Innovative care pathway evolves
This ethos led to a specialist ED dietitian role being created in Plymouth during 2013 when two of Plymouth’s leading (but quite separate) ED organisations came together to offer a combined service. Eating Disorder Service (EDS) is a charity that offers patients within Devon access to therapy and a dietitian, whilst Severe Eating Disorder Consultation Assessment Service (SEDCAS) is focussed solely on the city of Plymouth and is part of the NHS’s Plymouth Community Healthcare Trust. The role required a dietitian to be split between EDS and SEDCAS to offer a comprehensive support between the two services.
I was delighted to be given this new post and although there was no funding available for my salary, following a successful pilot by EDS, a business case showed that it could self-fund through savings in inpatient admissions and the lengths-of-stay where an admission was unavoidable. SEDCAS and EDS jointly developed the care pathway to hold and support Plymouth-based ED patients avoiding an out-of-area inpatient admission.
For chronic patients of low weight, EDS have created a bespoke approach for small groups known as PIPS (Personalised Intensive Programme). The morning sessions are purely dietetic. Once patients have checked in they have morning snacks which they bring from home and which have been agreed on their meal plan. The rest of the morning is meal planning and often covers a particular topic like the health implications of purging, laxative abuse or starvation. Meal planning is not what you would expect to see in general dietetic practice – these are community patients who have to shop on their own and manage to eat meals, so it is important to put something on the meal plan that they can follow. The main part of my role is building relationships with patients, offering one-on-one dietetic care like visiting a supermarket, educating on what their body needs to survive or simply having a coffee to help develop confidence in living a ‘normal’ life.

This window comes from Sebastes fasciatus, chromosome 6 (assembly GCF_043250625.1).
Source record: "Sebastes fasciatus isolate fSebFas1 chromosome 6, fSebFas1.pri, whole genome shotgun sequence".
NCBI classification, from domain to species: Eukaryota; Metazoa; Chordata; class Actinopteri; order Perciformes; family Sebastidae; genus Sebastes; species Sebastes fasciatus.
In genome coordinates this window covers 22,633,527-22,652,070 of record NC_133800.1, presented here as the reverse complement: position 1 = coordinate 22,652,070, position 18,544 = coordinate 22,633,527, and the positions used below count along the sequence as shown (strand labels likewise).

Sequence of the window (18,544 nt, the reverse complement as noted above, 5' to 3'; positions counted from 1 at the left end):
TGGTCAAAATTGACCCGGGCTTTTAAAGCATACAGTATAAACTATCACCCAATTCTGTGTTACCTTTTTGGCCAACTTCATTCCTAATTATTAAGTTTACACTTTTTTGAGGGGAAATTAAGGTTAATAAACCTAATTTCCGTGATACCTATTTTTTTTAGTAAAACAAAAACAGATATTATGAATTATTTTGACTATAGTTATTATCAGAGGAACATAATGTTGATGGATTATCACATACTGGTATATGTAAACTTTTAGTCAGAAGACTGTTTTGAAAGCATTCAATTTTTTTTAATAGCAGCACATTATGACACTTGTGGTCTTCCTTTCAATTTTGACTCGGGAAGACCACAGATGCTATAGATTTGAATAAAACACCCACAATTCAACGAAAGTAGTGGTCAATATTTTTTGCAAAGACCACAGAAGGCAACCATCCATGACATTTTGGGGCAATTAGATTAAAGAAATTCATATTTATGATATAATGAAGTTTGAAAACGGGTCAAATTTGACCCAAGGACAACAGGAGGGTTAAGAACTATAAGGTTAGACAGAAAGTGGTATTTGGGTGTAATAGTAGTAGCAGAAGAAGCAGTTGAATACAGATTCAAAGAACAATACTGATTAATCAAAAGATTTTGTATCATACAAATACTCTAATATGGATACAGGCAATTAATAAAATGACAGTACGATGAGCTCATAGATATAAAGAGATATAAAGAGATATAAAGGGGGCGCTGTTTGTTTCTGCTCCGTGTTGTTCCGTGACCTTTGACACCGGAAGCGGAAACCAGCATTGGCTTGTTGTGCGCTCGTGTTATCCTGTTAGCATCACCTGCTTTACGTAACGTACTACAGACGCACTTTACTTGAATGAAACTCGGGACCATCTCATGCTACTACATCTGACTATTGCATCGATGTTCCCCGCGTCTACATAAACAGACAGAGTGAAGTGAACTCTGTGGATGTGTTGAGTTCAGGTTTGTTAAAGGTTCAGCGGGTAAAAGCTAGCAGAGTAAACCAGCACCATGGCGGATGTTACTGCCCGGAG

Tricks of the trade
ED patients are often driven by their ED to falsify weights or avoid conversations on the compensatory behaviour that they exhibit. Being honest with patients that you trust the person but not the illness sets clear boundaries of what is expected.6 I introduced the Mid Upper Arm Circumference (MUAC) measurement to help patients understand that (for example) water loading will not hide weight loss. By taking a MUAC of a patient who visibly had lost weight but whose measured weight remained the same, we determined that he had lost 2cm in muscle mass.7 This information caused the patient to agree to a true weigh-in and showed a 3kg weight loss.
Holistic approach – living with your ED
The care pathway is not solely about diet. The teams I work with include therapists and clinical consultants. We offer staff full support and training to make this approach joined-up. It means patients are near to home and can keep links with communities. This way we can help them gradually rebuild their lives with a realistic goal of learning to live alongside their ED rather than expecting a cure. Should a patient become medically unwell they can be sent to the main hospital for medical rescue such as refeeding.